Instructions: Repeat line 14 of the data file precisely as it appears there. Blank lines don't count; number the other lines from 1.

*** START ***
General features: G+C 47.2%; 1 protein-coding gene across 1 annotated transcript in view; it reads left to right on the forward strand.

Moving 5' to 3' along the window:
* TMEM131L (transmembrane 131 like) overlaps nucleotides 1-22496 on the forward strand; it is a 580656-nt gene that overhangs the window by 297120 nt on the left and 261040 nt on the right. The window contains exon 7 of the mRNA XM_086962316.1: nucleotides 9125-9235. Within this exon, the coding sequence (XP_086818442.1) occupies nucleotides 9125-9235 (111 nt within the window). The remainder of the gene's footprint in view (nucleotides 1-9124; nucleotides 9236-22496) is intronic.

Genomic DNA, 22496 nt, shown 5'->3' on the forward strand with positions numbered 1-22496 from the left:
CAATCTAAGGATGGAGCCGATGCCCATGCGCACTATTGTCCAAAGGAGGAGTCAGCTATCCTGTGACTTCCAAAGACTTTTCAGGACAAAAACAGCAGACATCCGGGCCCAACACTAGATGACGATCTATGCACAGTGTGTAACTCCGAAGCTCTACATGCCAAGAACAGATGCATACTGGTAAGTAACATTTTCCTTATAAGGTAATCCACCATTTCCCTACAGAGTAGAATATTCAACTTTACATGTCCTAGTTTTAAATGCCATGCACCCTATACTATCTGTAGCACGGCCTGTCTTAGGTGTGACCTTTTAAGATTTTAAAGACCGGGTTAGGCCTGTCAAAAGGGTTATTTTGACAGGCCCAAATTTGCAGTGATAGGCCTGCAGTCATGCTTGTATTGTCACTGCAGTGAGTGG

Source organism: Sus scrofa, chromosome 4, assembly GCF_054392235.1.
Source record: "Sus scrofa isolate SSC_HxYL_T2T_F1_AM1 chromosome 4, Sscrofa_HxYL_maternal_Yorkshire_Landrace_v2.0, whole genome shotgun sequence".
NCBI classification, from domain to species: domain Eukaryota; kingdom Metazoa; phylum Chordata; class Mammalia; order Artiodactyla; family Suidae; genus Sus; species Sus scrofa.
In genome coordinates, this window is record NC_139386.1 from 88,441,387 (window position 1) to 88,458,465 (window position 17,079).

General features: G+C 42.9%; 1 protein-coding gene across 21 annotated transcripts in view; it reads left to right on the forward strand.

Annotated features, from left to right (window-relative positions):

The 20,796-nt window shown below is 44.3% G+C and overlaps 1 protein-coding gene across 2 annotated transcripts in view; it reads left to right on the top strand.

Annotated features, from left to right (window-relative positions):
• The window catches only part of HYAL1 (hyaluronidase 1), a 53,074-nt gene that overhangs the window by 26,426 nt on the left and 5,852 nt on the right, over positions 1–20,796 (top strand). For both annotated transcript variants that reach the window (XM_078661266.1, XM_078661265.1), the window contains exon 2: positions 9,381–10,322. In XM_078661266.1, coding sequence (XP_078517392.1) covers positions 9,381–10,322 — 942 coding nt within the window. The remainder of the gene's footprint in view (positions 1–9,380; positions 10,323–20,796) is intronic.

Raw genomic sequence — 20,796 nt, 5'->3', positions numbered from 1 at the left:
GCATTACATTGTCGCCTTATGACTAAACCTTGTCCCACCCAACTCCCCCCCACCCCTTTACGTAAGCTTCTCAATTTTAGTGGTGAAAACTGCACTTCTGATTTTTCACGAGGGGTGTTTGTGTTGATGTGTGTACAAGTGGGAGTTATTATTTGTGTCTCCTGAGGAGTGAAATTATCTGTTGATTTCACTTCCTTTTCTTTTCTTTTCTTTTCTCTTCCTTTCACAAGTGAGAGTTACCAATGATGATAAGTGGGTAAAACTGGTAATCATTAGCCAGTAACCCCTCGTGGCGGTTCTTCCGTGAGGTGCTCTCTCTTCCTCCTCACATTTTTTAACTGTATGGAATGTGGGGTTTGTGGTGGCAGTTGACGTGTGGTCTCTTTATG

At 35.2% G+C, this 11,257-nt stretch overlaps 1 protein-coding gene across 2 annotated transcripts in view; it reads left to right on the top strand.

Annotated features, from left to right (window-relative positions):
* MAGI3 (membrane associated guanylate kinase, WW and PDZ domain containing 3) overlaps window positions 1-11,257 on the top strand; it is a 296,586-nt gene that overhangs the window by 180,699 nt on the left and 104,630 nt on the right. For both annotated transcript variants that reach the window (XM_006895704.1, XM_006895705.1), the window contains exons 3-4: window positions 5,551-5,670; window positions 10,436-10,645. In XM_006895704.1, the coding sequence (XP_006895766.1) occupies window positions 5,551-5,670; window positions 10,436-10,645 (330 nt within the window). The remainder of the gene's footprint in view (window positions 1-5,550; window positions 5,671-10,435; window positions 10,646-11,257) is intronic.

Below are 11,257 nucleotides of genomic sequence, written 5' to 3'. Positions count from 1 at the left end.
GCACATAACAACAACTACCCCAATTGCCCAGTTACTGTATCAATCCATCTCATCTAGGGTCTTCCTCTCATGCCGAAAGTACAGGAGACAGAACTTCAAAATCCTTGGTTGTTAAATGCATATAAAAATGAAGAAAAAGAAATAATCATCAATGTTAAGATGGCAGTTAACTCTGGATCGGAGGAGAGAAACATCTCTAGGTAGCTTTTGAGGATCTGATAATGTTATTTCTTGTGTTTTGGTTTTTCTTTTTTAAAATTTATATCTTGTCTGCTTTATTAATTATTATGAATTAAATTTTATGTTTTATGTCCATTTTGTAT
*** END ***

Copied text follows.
• The window catches only part of HYAL1 (hyaluronidase 1), a 53,074-nt gene that overhangs the window by 26,426 nt on the left and 5,852 nt on the right, over positions 1–20,796 (top strand). For both annotated transcript variants that reach the window (XM_078661266.1, XM_078661265.1), the window contains exon 2: positions 9,381–10,322. In XM_078661266.1, coding sequence (XP_078517392.1) covers positions 9,381–10,322 — 942 coding nt within the window. The remainder of the gene's footprint in view (positions 1–9,380; positions 10,323–20,796) is intronic.